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What’s the Past Tense of Spell? Spelled or Spelt?

Unless referring to the ancient and hulled wheat, the past tense of the verb spell is spelt and spelled.

Last updated on February 11th, 2024 at 06:50 am

Forms of the verb 'spell' in conversation.
Forms of the verb ‘spell‘ in conversation.



What’s the past tense of “spell”?

Spelt and spelled are two different spellings of the past tense of spell. The verb spell describes the action of writing or saying the letters of a word in the correct order.

Both are correct past tense forms, but whether to use spelt or spelled mostly depends on if you’re writing in UK English or American English:

  • US English prefers spelled, which uses the regular verb form of ending in -ed.


  • UK English accepts spelled and spelt. Spelt is an irregular verb form since it doesn’t end in -ed in the past tense.

Meanings of “spell” (as a noun or verb)

The word and verb spell is a homophone in English, which are words that have more than one meaning though they are pronounced the same. Apart from spell as a verb, the noun form of spell is understood as “a spoken word or form of words held to have magic power”.

Anyone familiar with the Harry Potter series knows that wizards and witches are taught to cast spells—this is the sense in which the noun spell is meant. Spelt can also refer to the hulled and ancient grain, spelt.

Forms of the verb spell

presentpastfuture
simpleI spellI spelt/spelledI will spell
continuousI am spellingI was spellingI will be spelling
perfectI have spelt/spelledI had spelt/spelledI will have spelt/spelled
perfect continuousI have been spellingI had been spellingI will have been spelling
Tenses of ‘spell‘.

1. To spell is the present tense: I can spell my name correctly.

2. Spells is third-person present singular: He spells difficult words without any mistakes.

3. Spelling is the present participle: I am spelling out the letters of the word for her to understand.

4. Will spell is the future tense: Tomorrow, I will spell check my essay before submitting it.

5. Spelled is the simple past: Yesterday, I spelled a long word properly.

6. Spelled/spelt is the past participle: I have spelled/spelt my name wrong on official documents before.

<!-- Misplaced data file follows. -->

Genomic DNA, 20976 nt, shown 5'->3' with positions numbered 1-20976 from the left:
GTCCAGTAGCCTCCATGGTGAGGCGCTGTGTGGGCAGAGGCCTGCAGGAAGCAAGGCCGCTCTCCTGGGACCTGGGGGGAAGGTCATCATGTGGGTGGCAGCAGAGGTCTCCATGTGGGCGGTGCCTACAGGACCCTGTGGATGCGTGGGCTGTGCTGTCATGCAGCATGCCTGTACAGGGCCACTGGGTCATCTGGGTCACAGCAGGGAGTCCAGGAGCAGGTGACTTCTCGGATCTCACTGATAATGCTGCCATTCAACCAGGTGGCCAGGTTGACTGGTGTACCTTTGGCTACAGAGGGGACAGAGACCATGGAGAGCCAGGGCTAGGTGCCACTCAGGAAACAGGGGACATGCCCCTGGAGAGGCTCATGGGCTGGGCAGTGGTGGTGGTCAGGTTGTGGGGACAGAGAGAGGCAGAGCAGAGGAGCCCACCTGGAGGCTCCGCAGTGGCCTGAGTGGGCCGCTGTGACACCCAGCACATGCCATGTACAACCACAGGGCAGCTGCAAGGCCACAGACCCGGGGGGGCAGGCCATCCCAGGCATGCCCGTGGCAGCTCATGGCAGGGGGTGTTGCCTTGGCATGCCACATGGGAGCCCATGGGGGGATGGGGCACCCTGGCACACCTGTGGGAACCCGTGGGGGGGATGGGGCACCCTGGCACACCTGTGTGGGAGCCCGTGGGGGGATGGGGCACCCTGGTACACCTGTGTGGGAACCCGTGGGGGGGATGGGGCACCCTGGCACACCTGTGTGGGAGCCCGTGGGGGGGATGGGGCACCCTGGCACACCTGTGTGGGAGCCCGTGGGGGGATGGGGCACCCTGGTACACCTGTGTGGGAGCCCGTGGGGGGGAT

Spell belongs to the class of irregular verbs that have two verb conjugations altogether. Here’s a chart of other verbs like spell, that also have two verb forms in sum:

Verbs with two accepted past tense and past participles.
Verbs with two accepted past tense and past participle forms. By Gflex on Canva.

Examples of the word “spell” used in sentences

1. I have no have no idea how to spell that word.

2. I love how you spell your name!

3. How do you spell your surname?

4. C—A—T spells ‘cat’.

5. I’ve never been able to spell.

Sentences with “spelt”

1. The other remarkable aspect of Cotter’s life was his friendship with an aboriginal leader named Onyong, spelt in various ways. —The Sydney Morning Herald

2. The child spelt the word for the teacher.

3. I thought her name was Catherine, but it’s Kathryn spelt with a ‘K’.

4. The crop failure spelt disaster for many farmers.

5. You’ve spelt my name wrong.

Examples with “spelled” in sentences

1. ‘Nevaeh’ is ‘heaven’ spelled backwards/backward.

2. Should ‘internet’ be spelled with a capital or lower case i?

3. Is ‘necessary’ spelled with one ‘s’, or two?

4. The article spelled ‘survey’ as ‘servay’.

5. The title of Frank Ocean’s excellent and bizarre new release is spelled different ways in different official locations. —The Atlantic



Phrases with the word spell

  • To be under someone’s spell (to be magnetized or especially drawn to someone)
  • Come in and sit a spell (a way of inviting someone to come in and relax a while)
  • To cast a spell (literally to induce the effects of a magic spell on someone)
  • Cold spell (to describe a period of extremely cold weather)
  • Do I have to spell it out for you? (to have to explain something in the simplest of terms)
  • Spell disaster Fig (to indicate sign of impending trouble or disaster)
  • Dry spell (an extended period of time without rain)
  • Spell trouble (indicating that there’s impending trouble or doom)
  • You can’t spell (something) without (something else (“Said of a word or phrase that contains the letters of something else within it, used either to imply a connection between the two concepts or for purely humorous effect.”) – The Free Idiom Dictionary
  • Death by spell check (when you submit something to spell check and it reports tons of errors)



Origin of the word spell

From etymology online on spell (v.):

Early 14c., “read letter by letter, write or say the letters of;” c. 1400, “form words by means of letters,” apparently a French word that merged with or displaced a native Old English one; both are from the same Germanic root, but the French word had evolved a different sense. The native word is Old English spellian “to tell, speak, discourse, talk,” from Proto-Germanic *spellam‘.

Learn more about verbs

Sources  

  1. Oxford Learner’s, spell.
  2. Origin of the verb, spell.
  3. Wikipedia, spelt.
  4. Wikipedia, homophones.
  5. “Spell.” Farlex Dictionary of Idioms. 2015. Farlex, Inc 3 Nov. 2023 https://idioms.thefreedictionary.com/spell

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